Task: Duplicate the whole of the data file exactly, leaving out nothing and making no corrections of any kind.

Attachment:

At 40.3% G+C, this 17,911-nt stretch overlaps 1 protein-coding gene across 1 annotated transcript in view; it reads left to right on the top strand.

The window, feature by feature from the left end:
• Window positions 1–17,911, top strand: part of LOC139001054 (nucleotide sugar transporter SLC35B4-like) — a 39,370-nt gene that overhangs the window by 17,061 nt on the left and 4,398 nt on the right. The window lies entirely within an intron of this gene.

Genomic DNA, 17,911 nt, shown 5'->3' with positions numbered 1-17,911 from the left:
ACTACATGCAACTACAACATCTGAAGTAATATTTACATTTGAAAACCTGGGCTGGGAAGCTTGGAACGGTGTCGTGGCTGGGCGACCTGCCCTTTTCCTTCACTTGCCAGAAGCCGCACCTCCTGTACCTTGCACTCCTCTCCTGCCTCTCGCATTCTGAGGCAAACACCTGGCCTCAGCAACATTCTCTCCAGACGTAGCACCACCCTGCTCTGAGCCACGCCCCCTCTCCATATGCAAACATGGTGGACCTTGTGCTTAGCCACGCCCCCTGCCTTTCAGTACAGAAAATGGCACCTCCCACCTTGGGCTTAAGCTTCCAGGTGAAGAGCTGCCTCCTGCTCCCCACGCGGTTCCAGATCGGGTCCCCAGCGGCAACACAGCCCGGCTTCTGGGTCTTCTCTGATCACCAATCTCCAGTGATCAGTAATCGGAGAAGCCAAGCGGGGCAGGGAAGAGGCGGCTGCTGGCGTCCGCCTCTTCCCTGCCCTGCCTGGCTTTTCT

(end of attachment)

At 40.3% G+C, this 17,911-nt stretch overlaps 1 protein-coding gene across 1 annotated transcript in view; it reads left to right on the top strand.

The window, feature by feature from the left end:
• Window positions 1–17,911, top strand: part of LOC139001054 (nucleotide sugar transporter SLC35B4-like) — a 39,370-nt gene that overhangs the window by 17,061 nt on the left and 4,398 nt on the right. The window lies entirely within an intron of this gene.

Genomic DNA, 17,911 nt, shown 5'->3' with positions numbered 1-17,911 from the left:
ACTACATGCAACTACAACATCTGAAGTAATATTTACATTTGAAAACCTGGGCTGGGAAGCTTGGAACGGTGTCGTGGCTGGGCGACCTGCCCTTTTCCTTCACTTGCCAGAAGCCGCACCTCCTGTACCTTGCACTCCTCTCCTGCCTCTCGCATTCTGAGGCAAACACCTGGCCTCAGCAACATTCTCTCCAGACGTAGCACCACCCTGCTCTGAGCCACGCCCCCTCTCCATATGCAAACATGGTGGACCTTGTGCTTAGCCACGCCCCCTGCCTTTCAGTACAGAAAATGGCACCTCCCACCTTGGGCTTAAGCTTCCAGGTGAAGAGCTGCCTCCTGCTCCCCACGCGGTTCCAGATCGGGTCCCCAGCGGCAACACAGCCCGGCTTCTGGGTCTTCTCTGATCACCAATCTCCAGTGATCAGTAATCGGAGAAGCCAAGCGGGGCAGGGAAGAGGCGGCTGCTGGCGTCCGCCTCTTCCCTGCCCTGCCTGGCTTTTCT